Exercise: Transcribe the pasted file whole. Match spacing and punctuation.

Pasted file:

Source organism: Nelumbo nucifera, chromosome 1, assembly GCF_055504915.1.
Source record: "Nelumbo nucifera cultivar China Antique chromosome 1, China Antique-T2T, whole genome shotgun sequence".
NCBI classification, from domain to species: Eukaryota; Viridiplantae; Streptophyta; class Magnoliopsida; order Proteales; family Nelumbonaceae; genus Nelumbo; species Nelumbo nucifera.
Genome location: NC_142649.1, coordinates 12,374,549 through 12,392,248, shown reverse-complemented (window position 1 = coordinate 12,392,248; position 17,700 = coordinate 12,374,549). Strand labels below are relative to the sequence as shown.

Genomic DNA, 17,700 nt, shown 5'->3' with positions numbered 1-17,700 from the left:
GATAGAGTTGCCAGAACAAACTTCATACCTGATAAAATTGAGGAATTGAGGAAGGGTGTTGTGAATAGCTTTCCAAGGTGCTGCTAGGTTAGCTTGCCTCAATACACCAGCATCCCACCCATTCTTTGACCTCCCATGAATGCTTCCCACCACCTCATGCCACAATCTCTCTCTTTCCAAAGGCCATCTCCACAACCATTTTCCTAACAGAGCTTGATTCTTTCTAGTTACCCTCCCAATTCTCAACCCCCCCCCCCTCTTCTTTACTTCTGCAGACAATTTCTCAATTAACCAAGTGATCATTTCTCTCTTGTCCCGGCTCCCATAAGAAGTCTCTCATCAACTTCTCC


Source organism: Nelumbo nucifera, chromosome 1, assembly GCF_055504915.1.
Source record: "Nelumbo nucifera cultivar China Antique chromosome 1, China Antique-T2T, whole genome shotgun sequence".
NCBI classification, from domain to species: Eukaryota; Viridiplantae; Streptophyta; class Magnoliopsida; order Proteales; family Nelumbonaceae; genus Nelumbo; species Nelumbo nucifera.
Genome location: NC_142649.1, coordinates 12,374,549 through 12,392,248, shown reverse-complemented (window position 1 = coordinate 12,392,248; position 17,700 = coordinate 12,374,549). Strand labels below are relative to the sequence as shown.

Genomic DNA, 17,700 nt, shown 5'->3' with positions numbered 1-17,700 from the left:
GATAGAGTTGCCAGAACAAACTTCATACCTGATAAAATTGAGGAATTGAGGAAGGGTGTTGTGAATAGCTTTCCAAGGTGCTGCTAGGTTAGCTTGCCTCAATACACCAGCATCCCACCCATTCTTTGACCTCCCATGAATGCTTCCCACCACCTCATGCCACAATCTCTCTCTTTCCAAAGGCCATCTCCACAACCATTTTCCTAACAGAGCTTGATTCTTTCTAGTTACCCTCCCAATTCTCAACCCCCCCCCCCTCTTCTTTACTTCTGCAGACAATTTCTCAATTAACCAAGTGATCATTTCTCTCTTGTCCCGGCTCCCATAAGAAGTCTCTCATCAACTTCTCC